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Background

I have a colleague that likes to pass on knowledge he has learned from others as his own hard-earned experience, this is seldom a problem as most know who taught him and can ask the source directly. We work in a specialized mechanical setting, it has a special jargon.

This gets problematic however when he claims to be good at programming. In our office there are few who have anything but the most basic programming experience and many have none at all. At break the other day we started discussing a program he had written, as I had done something similar a few months earlier I was curious to see how he had done it. (I enjoy to program but I am not skilled at it).

Seeing as he claimed to be a skilled programmer I wanted to see if I could learn anything. I was rather surprised when his solution had a cycle time of 5 minutes where my solution took 10-20 seconds. Asking a few more questions it became clear that he only had limited knowledge of the language.

The other problem is that he keeps changing his story when he talks about his previous employment, one day he wrote something in C++, the other day it's Java and so on. Same story, different implementations. When prodded he changes back to his original story.

We work in a mechanical setting, programming is not out main line of work. The colleague is implementing a mechatronic system in a low level setting, structured text or ladder (PLC). We have safety means implemented to ensure that nothing goes boom, but it is making me uneasy that his skillset in a high-level language are so poor.

Unfortunately, my own experience of low-level programming is insufficient to judge his solution, and there is no one else readibly either.

Question

  • How should I approach my superiors with my suspicions?
  • Should I even approach them given that my claims are rather loose?
  • Should I discuss it with him and... what? Claim that he is not skilled enough? I can see no way that will turn out good even if my claims are true.

closed as off-topic by Masked Man, JasonJ, Mister Positive, gnat, Michael Grubey Apr 28 '17 at 4:37

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  • @JoeStrazzere Yep, just do your job, and do it well. – Mister Positive Apr 27 '17 at 12:23
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    strongly related: Why is it important to gain “visibility” in the workplace? – gnat Apr 27 '17 at 12:50
  • Why does skill level matter if he's getting the job done? Asking this question may help you decide whether you are making a big deal of nothing or it might help you identify more specific issues, so you have something concrete to address. If you do decide to approach them, ask them for help fixing it. They might be able to help you understand why it's not a problem. Then again, you might help them understand why it is important and teach them to be a better programmer in the process. – Lazor Apr 27 '17 at 19:38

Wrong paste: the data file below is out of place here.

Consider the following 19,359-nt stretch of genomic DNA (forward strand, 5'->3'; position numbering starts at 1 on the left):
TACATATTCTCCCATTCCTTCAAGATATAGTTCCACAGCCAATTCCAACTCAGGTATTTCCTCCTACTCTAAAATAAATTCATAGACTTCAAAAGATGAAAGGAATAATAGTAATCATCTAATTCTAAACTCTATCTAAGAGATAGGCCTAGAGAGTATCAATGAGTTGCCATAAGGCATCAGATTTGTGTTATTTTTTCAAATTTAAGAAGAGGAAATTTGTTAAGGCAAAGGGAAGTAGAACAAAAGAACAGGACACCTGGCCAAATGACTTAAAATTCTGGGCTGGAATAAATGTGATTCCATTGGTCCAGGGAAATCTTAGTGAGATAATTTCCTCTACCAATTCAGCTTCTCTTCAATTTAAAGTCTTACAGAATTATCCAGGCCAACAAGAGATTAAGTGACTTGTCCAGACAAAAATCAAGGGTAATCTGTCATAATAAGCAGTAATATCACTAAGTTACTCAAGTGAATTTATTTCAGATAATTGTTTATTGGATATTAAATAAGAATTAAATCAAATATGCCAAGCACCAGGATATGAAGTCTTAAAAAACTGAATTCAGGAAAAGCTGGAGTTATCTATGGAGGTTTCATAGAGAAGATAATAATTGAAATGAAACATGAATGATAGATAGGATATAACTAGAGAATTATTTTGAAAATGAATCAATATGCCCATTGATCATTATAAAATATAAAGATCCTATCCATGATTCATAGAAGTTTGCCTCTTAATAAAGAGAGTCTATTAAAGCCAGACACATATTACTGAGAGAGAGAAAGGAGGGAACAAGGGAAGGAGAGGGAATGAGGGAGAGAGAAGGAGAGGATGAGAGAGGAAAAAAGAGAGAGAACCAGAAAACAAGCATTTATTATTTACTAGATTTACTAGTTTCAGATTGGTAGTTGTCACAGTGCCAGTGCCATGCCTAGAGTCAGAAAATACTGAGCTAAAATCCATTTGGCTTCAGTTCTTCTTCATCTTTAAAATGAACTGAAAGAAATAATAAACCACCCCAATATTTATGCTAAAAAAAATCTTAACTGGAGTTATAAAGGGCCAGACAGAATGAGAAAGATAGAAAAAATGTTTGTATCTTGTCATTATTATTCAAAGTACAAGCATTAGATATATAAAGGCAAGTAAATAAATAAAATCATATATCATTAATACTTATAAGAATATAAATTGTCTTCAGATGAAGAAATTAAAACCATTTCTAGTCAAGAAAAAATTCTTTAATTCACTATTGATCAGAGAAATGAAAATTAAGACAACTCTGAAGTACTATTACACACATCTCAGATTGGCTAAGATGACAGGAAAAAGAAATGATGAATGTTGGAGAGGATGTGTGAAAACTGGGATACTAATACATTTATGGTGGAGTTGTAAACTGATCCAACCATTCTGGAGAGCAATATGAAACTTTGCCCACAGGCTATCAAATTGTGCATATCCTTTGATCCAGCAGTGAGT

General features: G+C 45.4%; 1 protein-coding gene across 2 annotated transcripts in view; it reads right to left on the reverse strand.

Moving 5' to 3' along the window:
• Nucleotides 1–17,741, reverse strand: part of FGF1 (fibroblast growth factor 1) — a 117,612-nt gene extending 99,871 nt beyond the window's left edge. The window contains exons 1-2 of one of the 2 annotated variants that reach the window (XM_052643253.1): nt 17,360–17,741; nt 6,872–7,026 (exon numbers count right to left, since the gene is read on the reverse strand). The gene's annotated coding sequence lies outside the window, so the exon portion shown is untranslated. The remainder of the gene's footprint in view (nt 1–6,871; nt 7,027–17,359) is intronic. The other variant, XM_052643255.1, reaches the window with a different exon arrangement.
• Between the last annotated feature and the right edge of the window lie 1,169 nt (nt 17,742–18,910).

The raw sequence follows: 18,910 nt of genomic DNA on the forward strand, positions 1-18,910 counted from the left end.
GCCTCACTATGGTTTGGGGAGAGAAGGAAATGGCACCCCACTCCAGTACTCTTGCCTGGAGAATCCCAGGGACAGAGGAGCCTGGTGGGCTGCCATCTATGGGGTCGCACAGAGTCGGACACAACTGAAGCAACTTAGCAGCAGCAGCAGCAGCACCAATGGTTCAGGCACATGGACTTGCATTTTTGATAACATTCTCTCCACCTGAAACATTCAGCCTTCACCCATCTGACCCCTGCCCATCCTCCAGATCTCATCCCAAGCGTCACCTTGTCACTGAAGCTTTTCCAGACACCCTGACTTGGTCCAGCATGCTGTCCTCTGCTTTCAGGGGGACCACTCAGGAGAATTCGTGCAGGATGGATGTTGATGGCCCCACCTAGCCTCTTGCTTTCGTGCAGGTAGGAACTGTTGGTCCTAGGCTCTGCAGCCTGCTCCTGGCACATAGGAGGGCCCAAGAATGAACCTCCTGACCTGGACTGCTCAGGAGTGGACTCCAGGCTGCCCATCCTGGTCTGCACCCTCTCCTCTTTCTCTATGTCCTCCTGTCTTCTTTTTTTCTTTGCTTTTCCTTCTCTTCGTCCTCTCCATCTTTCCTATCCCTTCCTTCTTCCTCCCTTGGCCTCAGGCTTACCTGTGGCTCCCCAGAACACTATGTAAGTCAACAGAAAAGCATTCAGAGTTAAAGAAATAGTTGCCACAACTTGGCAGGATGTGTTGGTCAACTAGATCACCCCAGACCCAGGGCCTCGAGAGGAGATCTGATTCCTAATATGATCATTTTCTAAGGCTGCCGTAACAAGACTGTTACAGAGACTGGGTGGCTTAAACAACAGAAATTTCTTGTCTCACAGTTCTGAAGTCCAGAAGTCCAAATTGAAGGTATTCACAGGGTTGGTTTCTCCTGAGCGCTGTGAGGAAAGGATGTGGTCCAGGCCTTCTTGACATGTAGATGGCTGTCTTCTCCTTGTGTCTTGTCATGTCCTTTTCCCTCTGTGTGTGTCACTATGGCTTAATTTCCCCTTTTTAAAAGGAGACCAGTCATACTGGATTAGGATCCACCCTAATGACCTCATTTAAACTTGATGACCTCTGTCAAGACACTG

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If there is a risk to the company/project/asset/personnel:

  • Go to supervisor and let them know there may be issues with the code and it should be double checked, but not mention the person directly. Focus on just the risk and the code that may be a risk and how that will impact the company/project/asset/personnel. Avoid mentioning the persons name directly, it will become obvious through investigation, but you don't want to appear accusatory towards and individual, but instead interested in safety and quality. If asked, you can mention that you don't believe yourself or the other person to be strong enough coders and wanted to be sure that someone more skilled double checked.

If there is NO risk to the company/project/asset/personnel:

  • Ignore it and log away that you probably won't get solid information from this person, so double-check facts and learn from others.
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    +1 Unless his lack of knowledge is causing a problem for the company, don't worry about it. This sort of person usually gets "found out" quickly. Unfortunately, they have a tendency to move into management ;^) – mhwombat Apr 27 '17 at 11:50
  • If this person does lack knowledge, be prepared for them to be defensive, because they may feel threatened when it is pointed out. That's why you will want to find out if they think the improvements are helpful and if they are open to new ideas. Ie. "I could show you how to make your code 1500% faster. Would that be helpful?" – Lazor Apr 27 '17 at 19:43

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